The Idea Behind RSS Linkswheels

Depending on the online business model, I have found many instances where it is possible to dominate organic search engine ranking by creating a few simple micro-blogs and connecting them together in a linkwheel using RSS feeds. This blog is an example of that process. One reason this still works is that the vast majority of the competition (new people entering online marketing) are taught to just mindlessly build thousands of links from social bookmarks, blog comments, and forums.
Building link wheels takes less time, and you do the work only once in most cases. Another advantage of link-wheels is that it's difficult for links from these sites to be characterized as spam. This is considered off-site SEO and it would be very hard for search engines to discriminate or downgrade links from social media websites and Web 2.0 sites. Even if things change dramatically in the future, the loss of these one-way links will not cause your main website, money sites, or target sites to be de-indexed.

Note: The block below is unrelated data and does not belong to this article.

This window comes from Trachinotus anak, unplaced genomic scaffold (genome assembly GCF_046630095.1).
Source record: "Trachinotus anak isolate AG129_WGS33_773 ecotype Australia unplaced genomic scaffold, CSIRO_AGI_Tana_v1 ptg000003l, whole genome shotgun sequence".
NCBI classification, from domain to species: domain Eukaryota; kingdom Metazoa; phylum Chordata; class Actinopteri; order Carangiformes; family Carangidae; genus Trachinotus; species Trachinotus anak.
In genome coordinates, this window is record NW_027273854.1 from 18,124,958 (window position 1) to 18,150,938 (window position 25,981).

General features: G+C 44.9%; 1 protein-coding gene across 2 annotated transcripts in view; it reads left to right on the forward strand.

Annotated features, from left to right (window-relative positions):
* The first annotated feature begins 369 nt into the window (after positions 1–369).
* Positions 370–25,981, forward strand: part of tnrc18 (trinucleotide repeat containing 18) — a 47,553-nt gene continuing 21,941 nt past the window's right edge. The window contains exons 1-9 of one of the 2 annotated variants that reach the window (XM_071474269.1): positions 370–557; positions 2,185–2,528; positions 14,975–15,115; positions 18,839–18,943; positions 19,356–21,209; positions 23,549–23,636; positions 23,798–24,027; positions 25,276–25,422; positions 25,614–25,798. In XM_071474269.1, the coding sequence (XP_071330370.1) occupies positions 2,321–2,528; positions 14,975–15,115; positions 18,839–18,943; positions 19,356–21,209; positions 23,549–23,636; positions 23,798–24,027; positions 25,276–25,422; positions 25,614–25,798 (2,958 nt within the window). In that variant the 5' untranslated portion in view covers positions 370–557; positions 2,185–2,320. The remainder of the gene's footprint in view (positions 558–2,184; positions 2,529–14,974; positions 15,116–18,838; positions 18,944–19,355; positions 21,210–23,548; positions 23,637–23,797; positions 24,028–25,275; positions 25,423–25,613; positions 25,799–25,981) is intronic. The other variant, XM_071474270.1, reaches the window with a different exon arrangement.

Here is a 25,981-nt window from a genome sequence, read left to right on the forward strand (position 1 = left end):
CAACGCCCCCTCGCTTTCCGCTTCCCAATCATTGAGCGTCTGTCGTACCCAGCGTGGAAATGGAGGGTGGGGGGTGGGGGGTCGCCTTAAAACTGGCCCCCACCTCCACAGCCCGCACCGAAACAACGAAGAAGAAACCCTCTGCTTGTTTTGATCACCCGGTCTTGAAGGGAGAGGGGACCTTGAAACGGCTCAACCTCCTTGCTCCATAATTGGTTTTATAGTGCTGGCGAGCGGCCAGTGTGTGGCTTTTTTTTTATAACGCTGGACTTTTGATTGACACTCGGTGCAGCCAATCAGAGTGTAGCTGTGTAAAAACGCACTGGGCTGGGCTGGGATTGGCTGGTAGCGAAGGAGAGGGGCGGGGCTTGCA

So, an RSS link-wheel can be defined as simply building 5 to 6 "on topic" micro-blogs, using selective keyword-rich anchor text links as one-way links back to your main target site, and a one-way link connecting from each mini-site in a linear scheme.
[A > B > C > D > E > F > (+/- A)]
The operative phrase here is "one-way links". This graphic above illustrates the possibility of the last link looping back to the first website in the link scheme. This is what is called a "closed" link- wheel. The link wheels we will build will not be closed. Our linkwheels are also called "horseshoe" or "open" link wheels, since the last link is not completed to make a full loop. The reason for this will be discussed in future posts.
Note: Throughout this blog I will use "link wheel", link-wheel", and "linkwheel" interchangeably. I do not know if one is preferable over the others. I kind of like the way Linkwheel looks myself.

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